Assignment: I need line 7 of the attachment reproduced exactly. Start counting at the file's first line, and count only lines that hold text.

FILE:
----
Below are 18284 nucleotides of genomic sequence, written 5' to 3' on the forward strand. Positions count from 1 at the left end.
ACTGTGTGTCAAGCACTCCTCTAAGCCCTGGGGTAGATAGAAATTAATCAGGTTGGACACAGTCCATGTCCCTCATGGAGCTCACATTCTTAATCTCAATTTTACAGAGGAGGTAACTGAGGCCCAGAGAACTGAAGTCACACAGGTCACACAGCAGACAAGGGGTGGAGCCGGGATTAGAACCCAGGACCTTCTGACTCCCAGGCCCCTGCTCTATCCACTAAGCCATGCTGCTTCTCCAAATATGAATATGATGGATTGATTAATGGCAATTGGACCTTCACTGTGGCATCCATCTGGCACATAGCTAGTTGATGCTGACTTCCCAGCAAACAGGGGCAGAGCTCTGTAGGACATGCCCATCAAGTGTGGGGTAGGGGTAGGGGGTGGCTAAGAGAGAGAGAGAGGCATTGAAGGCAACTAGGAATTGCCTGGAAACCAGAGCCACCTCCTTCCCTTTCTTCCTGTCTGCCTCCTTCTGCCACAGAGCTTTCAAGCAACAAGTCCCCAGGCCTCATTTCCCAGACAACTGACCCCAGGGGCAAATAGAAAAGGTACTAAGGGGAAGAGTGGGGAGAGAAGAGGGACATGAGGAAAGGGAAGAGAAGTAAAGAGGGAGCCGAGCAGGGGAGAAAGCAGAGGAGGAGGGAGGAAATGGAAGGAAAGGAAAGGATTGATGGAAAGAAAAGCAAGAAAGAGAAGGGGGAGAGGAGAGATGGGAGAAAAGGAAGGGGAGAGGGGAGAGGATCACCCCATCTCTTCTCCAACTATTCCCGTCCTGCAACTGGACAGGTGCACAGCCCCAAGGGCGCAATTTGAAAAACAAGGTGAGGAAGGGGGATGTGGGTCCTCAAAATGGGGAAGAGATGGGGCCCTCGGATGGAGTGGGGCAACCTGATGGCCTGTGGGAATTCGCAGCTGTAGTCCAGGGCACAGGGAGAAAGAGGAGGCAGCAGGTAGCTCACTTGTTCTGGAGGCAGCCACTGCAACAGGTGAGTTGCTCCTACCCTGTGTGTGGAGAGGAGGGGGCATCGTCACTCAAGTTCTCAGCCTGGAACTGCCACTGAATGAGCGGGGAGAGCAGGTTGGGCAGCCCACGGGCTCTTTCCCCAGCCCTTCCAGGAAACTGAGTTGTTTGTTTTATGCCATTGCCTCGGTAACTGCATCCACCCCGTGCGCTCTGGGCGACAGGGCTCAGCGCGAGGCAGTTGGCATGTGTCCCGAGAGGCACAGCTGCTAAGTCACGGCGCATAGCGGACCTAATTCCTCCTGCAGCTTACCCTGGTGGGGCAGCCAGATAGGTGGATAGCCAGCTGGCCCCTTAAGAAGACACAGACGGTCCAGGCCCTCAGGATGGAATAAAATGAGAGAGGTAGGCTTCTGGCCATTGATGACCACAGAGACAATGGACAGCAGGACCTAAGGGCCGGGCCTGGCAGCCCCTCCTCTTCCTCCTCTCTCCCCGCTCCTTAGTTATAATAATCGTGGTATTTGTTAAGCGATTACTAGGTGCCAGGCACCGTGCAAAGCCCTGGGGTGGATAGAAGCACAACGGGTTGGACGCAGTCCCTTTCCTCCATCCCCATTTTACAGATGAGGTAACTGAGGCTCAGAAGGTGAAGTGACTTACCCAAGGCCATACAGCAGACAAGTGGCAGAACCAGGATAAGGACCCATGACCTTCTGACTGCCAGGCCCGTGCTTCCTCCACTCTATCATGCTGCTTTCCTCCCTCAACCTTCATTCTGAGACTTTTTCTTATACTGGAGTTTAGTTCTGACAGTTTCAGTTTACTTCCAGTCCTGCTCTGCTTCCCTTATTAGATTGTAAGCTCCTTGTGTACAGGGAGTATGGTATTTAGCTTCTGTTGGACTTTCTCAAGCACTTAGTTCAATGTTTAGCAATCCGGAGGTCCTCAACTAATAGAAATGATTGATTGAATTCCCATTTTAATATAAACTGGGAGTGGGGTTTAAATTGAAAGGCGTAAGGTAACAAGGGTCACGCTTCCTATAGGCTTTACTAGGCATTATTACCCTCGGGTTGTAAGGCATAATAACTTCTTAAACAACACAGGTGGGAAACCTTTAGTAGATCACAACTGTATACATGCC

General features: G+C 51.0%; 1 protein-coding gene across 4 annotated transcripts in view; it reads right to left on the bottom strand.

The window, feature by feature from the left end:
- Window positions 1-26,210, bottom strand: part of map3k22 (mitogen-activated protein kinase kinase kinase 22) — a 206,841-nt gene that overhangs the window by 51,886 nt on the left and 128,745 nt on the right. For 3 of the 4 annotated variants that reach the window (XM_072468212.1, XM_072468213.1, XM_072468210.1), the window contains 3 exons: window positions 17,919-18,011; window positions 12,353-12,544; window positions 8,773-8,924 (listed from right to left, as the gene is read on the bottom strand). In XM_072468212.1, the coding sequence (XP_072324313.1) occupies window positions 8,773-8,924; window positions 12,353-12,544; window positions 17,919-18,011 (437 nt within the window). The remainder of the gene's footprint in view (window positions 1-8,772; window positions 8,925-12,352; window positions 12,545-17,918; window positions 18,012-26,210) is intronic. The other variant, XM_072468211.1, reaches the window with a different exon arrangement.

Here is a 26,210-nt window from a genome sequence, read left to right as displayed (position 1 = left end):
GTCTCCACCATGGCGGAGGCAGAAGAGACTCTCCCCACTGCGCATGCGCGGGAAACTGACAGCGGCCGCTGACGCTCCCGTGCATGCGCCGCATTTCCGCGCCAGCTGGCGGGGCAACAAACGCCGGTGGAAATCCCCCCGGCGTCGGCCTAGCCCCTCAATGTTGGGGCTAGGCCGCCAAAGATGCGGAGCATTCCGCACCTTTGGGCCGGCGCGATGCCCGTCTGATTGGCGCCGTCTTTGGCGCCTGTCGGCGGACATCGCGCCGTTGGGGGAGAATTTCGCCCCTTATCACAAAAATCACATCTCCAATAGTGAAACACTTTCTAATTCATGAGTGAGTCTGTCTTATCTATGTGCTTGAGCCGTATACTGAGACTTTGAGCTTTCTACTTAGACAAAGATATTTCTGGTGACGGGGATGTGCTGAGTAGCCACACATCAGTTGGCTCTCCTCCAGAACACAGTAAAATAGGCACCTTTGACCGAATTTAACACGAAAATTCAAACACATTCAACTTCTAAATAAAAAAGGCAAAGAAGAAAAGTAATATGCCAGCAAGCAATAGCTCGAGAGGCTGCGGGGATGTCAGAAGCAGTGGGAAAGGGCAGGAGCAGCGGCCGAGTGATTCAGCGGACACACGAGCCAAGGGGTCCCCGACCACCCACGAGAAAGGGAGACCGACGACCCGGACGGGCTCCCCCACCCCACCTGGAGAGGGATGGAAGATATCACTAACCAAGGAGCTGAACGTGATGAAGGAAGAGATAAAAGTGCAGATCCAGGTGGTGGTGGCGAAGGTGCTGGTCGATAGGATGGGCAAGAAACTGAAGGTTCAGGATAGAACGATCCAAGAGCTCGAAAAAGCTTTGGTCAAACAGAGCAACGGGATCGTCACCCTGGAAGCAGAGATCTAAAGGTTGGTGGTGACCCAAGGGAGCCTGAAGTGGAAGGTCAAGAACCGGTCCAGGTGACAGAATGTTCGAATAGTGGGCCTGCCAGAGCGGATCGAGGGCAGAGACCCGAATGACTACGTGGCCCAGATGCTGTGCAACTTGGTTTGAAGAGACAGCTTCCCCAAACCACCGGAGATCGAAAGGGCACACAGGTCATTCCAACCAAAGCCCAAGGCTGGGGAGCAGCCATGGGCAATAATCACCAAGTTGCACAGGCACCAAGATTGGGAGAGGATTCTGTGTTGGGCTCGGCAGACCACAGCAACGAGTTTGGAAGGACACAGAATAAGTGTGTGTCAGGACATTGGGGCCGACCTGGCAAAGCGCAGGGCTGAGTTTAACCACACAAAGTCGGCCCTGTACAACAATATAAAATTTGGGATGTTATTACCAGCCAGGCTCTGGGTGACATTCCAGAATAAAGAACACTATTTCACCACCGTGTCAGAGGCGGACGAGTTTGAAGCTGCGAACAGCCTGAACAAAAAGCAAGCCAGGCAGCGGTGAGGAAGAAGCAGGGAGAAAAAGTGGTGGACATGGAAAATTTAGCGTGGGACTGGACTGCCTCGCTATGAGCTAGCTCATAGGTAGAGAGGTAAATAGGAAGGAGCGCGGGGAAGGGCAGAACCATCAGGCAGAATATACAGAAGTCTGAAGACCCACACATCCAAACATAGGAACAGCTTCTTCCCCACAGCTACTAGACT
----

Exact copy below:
GTCTCCACCATGGCGGAGGCAGAAGAGACTCTCCCCACTGCGCATGCGCGGGAAACTGACAGCGGCCGCTGACGCTCCCGTGCATGCGCCGCATTTCCGCGCCAGCTGGCGGGGCAACAAACGCCGGTGGAAATCCCCCCGGCGTCGGCCTAGCCCCTCAATGTTGGGGCTAGGCCGCCAAAGATGCGGAGCATTCCGCACCTTTGGGCCGGCGCGATGCCCGTCTGATTGGCGCCGTCTTTGGCGCCTGTCGGCGGACATCGCGCCGTTGGGGGAGAATTTCGCCCCTTATCACAAAAATCACATCTCCAATAGTGAAACACTTTCTAATTCATGAGTGAGTCTGTCTTATCTATGTGCTTGAGCCGTATACTGAGACTTTGAGCTTTCTACTTAGACAAAGATATTTCTGGTGACGGGGATGTGCTGAGTAGCCACACATCAGTTGGCTCTCCTCCAGAACACAGTAAAATAGGCACCTTTGACCGAATTTAACACGAAAATTCAAACACATTCAACTTCTAAATAAAAAAGGCAAAGAAGAAAAGTAATATGCCAGCAAGCAATAGCTCGAGAGGCTGCGGGGATGTCAGAAGCAGTGGGAAAGGGCAGGAGCAGCGGCCGAGTGATTCAGCGGACACACGAGCCAAGGGGTCCCCGACCACCCACGAGAAAGGGAGACCGACGACCCGGACGGGCTCCCCCACCCCACCTGGAGAGGGATGGAAGATATCACTAACCAAGGAGCTGAACGTGATGAAGGAAGAGATAAAAGTGCAGATCCAGGTGGTGGTGGCGAAGGTGCTGGTCGATAGGATGGGCAAGAAACTGAAGGTTCAGGATAGAACGATCCAAGAGCTCGAAAAAGCTTTGGTCAAACAGAGCAACGGGATCGTCACCCTGGAAGCAGAGATCTAAAGGTTGGTGGTGACCCAAGGGAGCCTGAAGTGGAAGGTCAAGAACCGGTCCAGGTGACAGAATGTTCGAATAGTGGGCCTGCCAGAGCGGATCGAGGGCAGAGACCCGAATGACTACGTGGCCCAGATGCTGTGCAACTTGGTTTGAAGAGACAGCTTCCCCAAACCACCGGAGATCGAAAGGGCACACAGGTCATTCCAACCAAAGCCCAAGGCTGGGGAGCAGCCATGGGCAATAATCACCAAGTTGCACAGGCACCAAGATTGGGAGAGGATTCTGTGTTGGGCTCGGCAGACCACAGCAACGAGTTTGGAAGGACACAGAATAAGTGTGTGTCAGGACATTGGGGCCGACCTGGCAAAGCGCAGGGCTGAGTTTAACCACACAAAGTCGGCCCTGTACAACAATATAAAATTTGGGATGTTATTACCAGCCAGGCTCTGGGTGACATTCCAGAATAAAGAACACTATTTCACCACCGTGTCAGAGGCGGACGAGTTTGAAGCTGCGAACAGCCTGAACAAAAAGCAAGCCAGGCAGCGGTGAGGAAGAAGCAGGGAGAAAAAGTGGTGGACATGGAAAATTTAGCGTGGGACTGGACTGCCTCGCTATGAGCTAGCTCATAGGTAGAGAGGTAAATAGGAAGGAGCGCGGGGAAGGGCAGAACCATCAGGCAGAATATACAGAAGTCTGAAGACCCACACATCCAAACATAGGAACAGCTTCTTCCCCACAGCTACTAGACT